Lava tubes as hidden sites for future human habitats on the Moon and Mars
Lava tubes, underground caves created by volcanic activity, could provide protected habitats large enough to house streets on Mars or even towns on the moon, according to research presented at the European Planetary Science Congress (EPSC) 2017 in Riga. A further study shows how the next generation of lunar orbiters will be able to use radar to locate these structures under the moon's surface.
Lava tubes can form in two ways: over-crusted tubes form when low-viscosity lava flows fairly close to the surface, developing a hard crust that thickens to create a roof above the moving lava stream. When the eruptions end, the conduit is drained leaving a tunnel a few metres beneath the surface. "Inflated' tubes are complex and deep structures that form when lava is injected into existing fissures between layers of rock or cavities from previous flows. The lava expands and leaves a huge network of connected galleries as it forces its way to the surface. Lava tubes are found in many volcanic areas on Earth, including Lanzarote, Hawaii, Iceland, North Queensland in Australia, Sicily and the Galapagos islands. Underground networks of tubes can reach up to 65 kilometres. Space missions have also observed chains of collapsed pits and "skylights" on the moon and Mars that have been interpreted as evidence of lava tubes. Recently the NASA GRAIL mission provided detailed gravity data for the moon that suggested the presence of enormous subsurface voids related to lava tubes below the lunar maria, plains of basalt formed in volcanic eruptions early in the moon's history.
Now, researchers from the University of Padova and the University of Bologna in Italy have carried out the first systematic comparison of lava tube candidates on the Earth, moon and Mars, based on high-resolution Digital Terrain Models (DTM) created from data from spacecraft instrumentation.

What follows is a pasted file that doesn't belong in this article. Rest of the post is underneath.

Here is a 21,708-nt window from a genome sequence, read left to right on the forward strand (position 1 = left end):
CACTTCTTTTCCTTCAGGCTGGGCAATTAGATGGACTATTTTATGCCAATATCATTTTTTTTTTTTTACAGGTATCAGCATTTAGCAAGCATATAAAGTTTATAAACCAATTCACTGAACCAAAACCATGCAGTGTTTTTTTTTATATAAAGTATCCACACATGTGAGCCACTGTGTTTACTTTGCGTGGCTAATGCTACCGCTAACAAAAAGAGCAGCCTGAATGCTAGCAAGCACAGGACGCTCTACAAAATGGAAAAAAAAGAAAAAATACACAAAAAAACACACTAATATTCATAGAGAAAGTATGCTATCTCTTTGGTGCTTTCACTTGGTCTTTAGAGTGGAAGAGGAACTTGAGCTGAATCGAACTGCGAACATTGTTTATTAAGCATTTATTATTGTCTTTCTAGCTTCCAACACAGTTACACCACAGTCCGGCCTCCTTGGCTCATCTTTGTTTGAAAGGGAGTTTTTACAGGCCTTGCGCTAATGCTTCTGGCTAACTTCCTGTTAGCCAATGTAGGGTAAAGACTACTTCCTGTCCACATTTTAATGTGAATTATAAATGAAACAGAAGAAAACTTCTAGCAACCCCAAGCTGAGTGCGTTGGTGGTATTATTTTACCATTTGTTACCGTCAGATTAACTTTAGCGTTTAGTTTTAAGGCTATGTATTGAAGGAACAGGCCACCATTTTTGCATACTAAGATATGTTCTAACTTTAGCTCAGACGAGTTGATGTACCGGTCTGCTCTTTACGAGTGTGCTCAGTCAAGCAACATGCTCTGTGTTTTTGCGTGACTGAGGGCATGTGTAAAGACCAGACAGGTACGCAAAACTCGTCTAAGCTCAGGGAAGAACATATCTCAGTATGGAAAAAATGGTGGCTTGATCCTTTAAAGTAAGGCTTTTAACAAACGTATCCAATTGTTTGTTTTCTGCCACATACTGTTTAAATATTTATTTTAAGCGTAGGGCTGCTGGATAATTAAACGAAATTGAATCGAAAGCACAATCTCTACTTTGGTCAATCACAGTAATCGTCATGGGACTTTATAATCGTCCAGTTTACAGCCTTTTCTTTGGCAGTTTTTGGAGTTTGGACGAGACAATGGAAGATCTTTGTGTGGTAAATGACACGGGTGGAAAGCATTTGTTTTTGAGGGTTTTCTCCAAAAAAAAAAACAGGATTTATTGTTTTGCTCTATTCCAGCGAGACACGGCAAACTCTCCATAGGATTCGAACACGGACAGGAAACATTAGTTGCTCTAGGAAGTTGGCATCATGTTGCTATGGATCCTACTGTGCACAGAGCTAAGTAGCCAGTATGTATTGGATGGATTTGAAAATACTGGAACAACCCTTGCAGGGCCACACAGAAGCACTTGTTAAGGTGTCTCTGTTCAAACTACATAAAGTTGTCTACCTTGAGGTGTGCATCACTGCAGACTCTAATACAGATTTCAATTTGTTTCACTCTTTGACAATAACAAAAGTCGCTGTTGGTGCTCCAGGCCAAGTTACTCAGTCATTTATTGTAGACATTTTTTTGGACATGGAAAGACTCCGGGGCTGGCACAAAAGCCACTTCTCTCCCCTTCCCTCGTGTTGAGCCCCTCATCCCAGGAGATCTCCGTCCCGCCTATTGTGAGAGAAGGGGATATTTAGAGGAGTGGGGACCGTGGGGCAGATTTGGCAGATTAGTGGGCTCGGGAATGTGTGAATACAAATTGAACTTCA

The work by Pozzobon and colleagues is already being used in the European Space Agency's astronaut training programme. The teams lead a planetary geology training course called PANGAEA for the European Space Agency's astronauts and engineers. The PANGAEA project has included a field trip and a test campaign in lava tubes in the Canary Island to familiarise the astronauts with geological research they could carry out during future missions to the moon or Mars, as well as to test technical and operational systems. In particular, PANGAEA has focused on using laser technologies to characterise the Corona lava tube, an 8-kilometre long tunnel on Lanzarote.
However, analysis of lava tubes with DEMs requires that a collapse or a puncture from a meteorite reveals the presence of the hidden tunnel. Conventional remote sensing instruments cannot detect and characterise the lava tubes, as they cannot acquire measurements beneath the surface.
In a separate talk at EPSC, Leonardo Carrer and colleagues of the University of Trento presented a concept for a radar system specifically designed to detect lava tubes on the moon from orbit. The radar probes beneath the lunar surface with low frequency electromagnetic waves and measures the reflected signals. This radar instrument could determine accurately the physical composition, size and shape of the caves and obtain a global map of their location.
"The studies we have developed show that a multi- frequency sounding system is the best option for detecting lava tubes of very different dimensions. The electromagnetic simulations show that lava tubes have unique electromagnetic signatures, which can be detected from orbit irrespective of their orientation to the radar movement direction. Therefore, a mission carrying this instrument would enable a crucial step towards finding safe habitats on the moon for human colonisation," says Carrer.